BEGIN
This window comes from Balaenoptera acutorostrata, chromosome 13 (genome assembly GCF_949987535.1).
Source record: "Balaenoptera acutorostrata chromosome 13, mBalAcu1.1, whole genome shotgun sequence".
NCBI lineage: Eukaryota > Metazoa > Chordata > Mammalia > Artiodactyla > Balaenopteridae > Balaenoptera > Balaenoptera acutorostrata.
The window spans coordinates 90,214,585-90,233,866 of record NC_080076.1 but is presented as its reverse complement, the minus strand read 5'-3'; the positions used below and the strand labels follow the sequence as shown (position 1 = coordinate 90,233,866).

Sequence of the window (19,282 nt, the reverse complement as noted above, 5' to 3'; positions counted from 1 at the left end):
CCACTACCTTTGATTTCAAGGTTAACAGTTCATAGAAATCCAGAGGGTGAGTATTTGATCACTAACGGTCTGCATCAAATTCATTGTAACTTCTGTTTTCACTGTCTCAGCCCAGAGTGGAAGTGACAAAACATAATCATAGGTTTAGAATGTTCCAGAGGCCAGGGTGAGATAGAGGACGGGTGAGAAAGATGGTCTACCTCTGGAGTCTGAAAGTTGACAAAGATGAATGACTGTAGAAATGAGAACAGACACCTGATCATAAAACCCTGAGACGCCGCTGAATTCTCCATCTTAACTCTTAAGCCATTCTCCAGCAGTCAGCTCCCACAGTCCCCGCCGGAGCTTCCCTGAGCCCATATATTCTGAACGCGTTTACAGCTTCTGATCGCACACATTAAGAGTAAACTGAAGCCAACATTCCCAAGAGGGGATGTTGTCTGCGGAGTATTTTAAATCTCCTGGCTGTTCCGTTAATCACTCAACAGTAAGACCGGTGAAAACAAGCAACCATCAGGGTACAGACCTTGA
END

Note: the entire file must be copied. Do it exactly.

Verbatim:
This window comes from Balaenoptera acutorostrata, chromosome 13 (genome assembly GCF_949987535.1).
Source record: "Balaenoptera acutorostrata chromosome 13, mBalAcu1.1, whole genome shotgun sequence".
NCBI lineage: Eukaryota > Metazoa > Chordata > Mammalia > Artiodactyla > Balaenopteridae > Balaenoptera > Balaenoptera acutorostrata.
The window spans coordinates 90,214,585-90,233,866 of record NC_080076.1 but is presented as its reverse complement, the minus strand read 5'-3'; the positions used below and the strand labels follow the sequence as shown (position 1 = coordinate 90,233,866).

Sequence of the window (19,282 nt, the reverse complement as noted above, 5' to 3'; positions counted from 1 at the left end):
CCACTACCTTTGATTTCAAGGTTAACAGTTCATAGAAATCCAGAGGGTGAGTATTTGATCACTAACGGTCTGCATCAAATTCATTGTAACTTCTGTTTTCACTGTCTCAGCCCAGAGTGGAAGTGACAAAACATAATCATAGGTTTAGAATGTTCCAGAGGCCAGGGTGAGATAGAGGACGGGTGAGAAAGATGGTCTACCTCTGGAGTCTGAAAGTTGACAAAGATGAATGACTGTAGAAATGAGAACAGACACCTGATCATAAAACCCTGAGACGCCGCTGAATTCTCCATCTTAACTCTTAAGCCATTCTCCAGCAGTCAGCTCCCACAGTCCCCGCCGGAGCTTCCCTGAGCCCATATATTCTGAACGCGTTTACAGCTTCTGATCGCACACATTAAGAGTAAACTGAAGCCAACATTCCCAAGAGGGGATGTTGTCTGCGGAGTATTTTAAATCTCCTGGCTGTTCCGTTAATCACTCAACAGTAAGACCGGTGAAAACAAGCAACCATCAGGGTACAGACCTTGA